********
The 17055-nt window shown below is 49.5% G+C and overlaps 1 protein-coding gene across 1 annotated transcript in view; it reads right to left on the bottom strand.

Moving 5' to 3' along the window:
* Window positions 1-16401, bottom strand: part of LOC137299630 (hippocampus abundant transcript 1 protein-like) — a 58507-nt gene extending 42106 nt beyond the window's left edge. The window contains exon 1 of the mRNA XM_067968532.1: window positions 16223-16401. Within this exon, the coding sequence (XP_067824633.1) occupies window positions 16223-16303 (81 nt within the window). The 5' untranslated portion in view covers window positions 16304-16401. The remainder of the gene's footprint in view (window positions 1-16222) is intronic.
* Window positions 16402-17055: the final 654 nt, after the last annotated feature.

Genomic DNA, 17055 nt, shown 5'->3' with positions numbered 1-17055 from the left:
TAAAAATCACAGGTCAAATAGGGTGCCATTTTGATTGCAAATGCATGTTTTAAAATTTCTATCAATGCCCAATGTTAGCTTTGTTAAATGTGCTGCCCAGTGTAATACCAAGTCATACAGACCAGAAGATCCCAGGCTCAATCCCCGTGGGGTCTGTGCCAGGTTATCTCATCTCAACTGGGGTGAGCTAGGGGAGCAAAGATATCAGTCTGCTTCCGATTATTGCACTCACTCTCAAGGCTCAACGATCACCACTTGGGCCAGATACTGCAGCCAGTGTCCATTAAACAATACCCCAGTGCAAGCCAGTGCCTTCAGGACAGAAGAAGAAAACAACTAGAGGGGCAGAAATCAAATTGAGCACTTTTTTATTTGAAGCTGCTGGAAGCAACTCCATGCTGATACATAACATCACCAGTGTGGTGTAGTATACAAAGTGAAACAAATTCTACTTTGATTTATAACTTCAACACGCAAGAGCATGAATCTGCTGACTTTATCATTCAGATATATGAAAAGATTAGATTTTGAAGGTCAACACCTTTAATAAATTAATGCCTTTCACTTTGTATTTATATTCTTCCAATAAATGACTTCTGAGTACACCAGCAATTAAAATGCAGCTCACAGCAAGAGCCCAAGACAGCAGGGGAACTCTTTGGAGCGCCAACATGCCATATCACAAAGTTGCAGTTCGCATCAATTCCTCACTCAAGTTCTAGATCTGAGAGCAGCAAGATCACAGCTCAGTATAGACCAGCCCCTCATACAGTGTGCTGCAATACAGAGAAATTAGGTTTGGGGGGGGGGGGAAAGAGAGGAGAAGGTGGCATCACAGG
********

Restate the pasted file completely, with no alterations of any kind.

The 17055-nt window shown below is 49.5% G+C and overlaps 1 protein-coding gene across 1 annotated transcript in view; it reads right to left on the bottom strand.

Moving 5' to 3' along the window:
* Window positions 1-16401, bottom strand: part of LOC137299630 (hippocampus abundant transcript 1 protein-like) — a 58507-nt gene extending 42106 nt beyond the window's left edge. The window contains exon 1 of the mRNA XM_067968532.1: window positions 16223-16401. Within this exon, the coding sequence (XP_067824633.1) occupies window positions 16223-16303 (81 nt within the window). The 5' untranslated portion in view covers window positions 16304-16401. The remainder of the gene's footprint in view (window positions 1-16222) is intronic.
* Window positions 16402-17055: the final 654 nt, after the last annotated feature.

Genomic DNA, 17055 nt, shown 5'->3' with positions numbered 1-17055 from the left:
TAAAAATCACAGGTCAAATAGGGTGCCATTTTGATTGCAAATGCATGTTTTAAAATTTCTATCAATGCCCAATGTTAGCTTTGTTAAATGTGCTGCCCAGTGTAATACCAAGTCATACAGACCAGAAGATCCCAGGCTCAATCCCCGTGGGGTCTGTGCCAGGTTATCTCATCTCAACTGGGGTGAGCTAGGGGAGCAAAGATATCAGTCTGCTTCCGATTATTGCACTCACTCTCAAGGCTCAACGATCACCACTTGGGCCAGATACTGCAGCCAGTGTCCATTAAACAATACCCCAGTGCAAGCCAGTGCCTTCAGGACAGAAGAAGAAAACAACTAGAGGGGCAGAAATCAAATTGAGCACTTTTTTATTTGAAGCTGCTGGAAGCAACTCCATGCTGATACATAACATCACCAGTGTGGTGTAGTATACAAAGTGAAACAAATTCTACTTTGATTTATAACTTCAACACGCAAGAGCATGAATCTGCTGACTTTATCATTCAGATATATGAAAAGATTAGATTTTGAAGGTCAACACCTTTAATAAATTAATGCCTTTCACTTTGTATTTATATTCTTCCAATAAATGACTTCTGAGTACACCAGCAATTAAAATGCAGCTCACAGCAAGAGCCCAAGACAGCAGGGGAACTCTTTGGAGCGCCAACATGCCATATCACAAAGTTGCAGTTCGCATCAATTCCTCACTCAAGTTCTAGATCTGAGAGCAGCAAGATCACAGCTCAGTATAGACCAGCCCCTCATACAGTGTGCTGCAATACAGAGAAATTAGGTTTGGGGGGGGGGGGAAAGAGAGGAGAAGGTGGCATCACAGG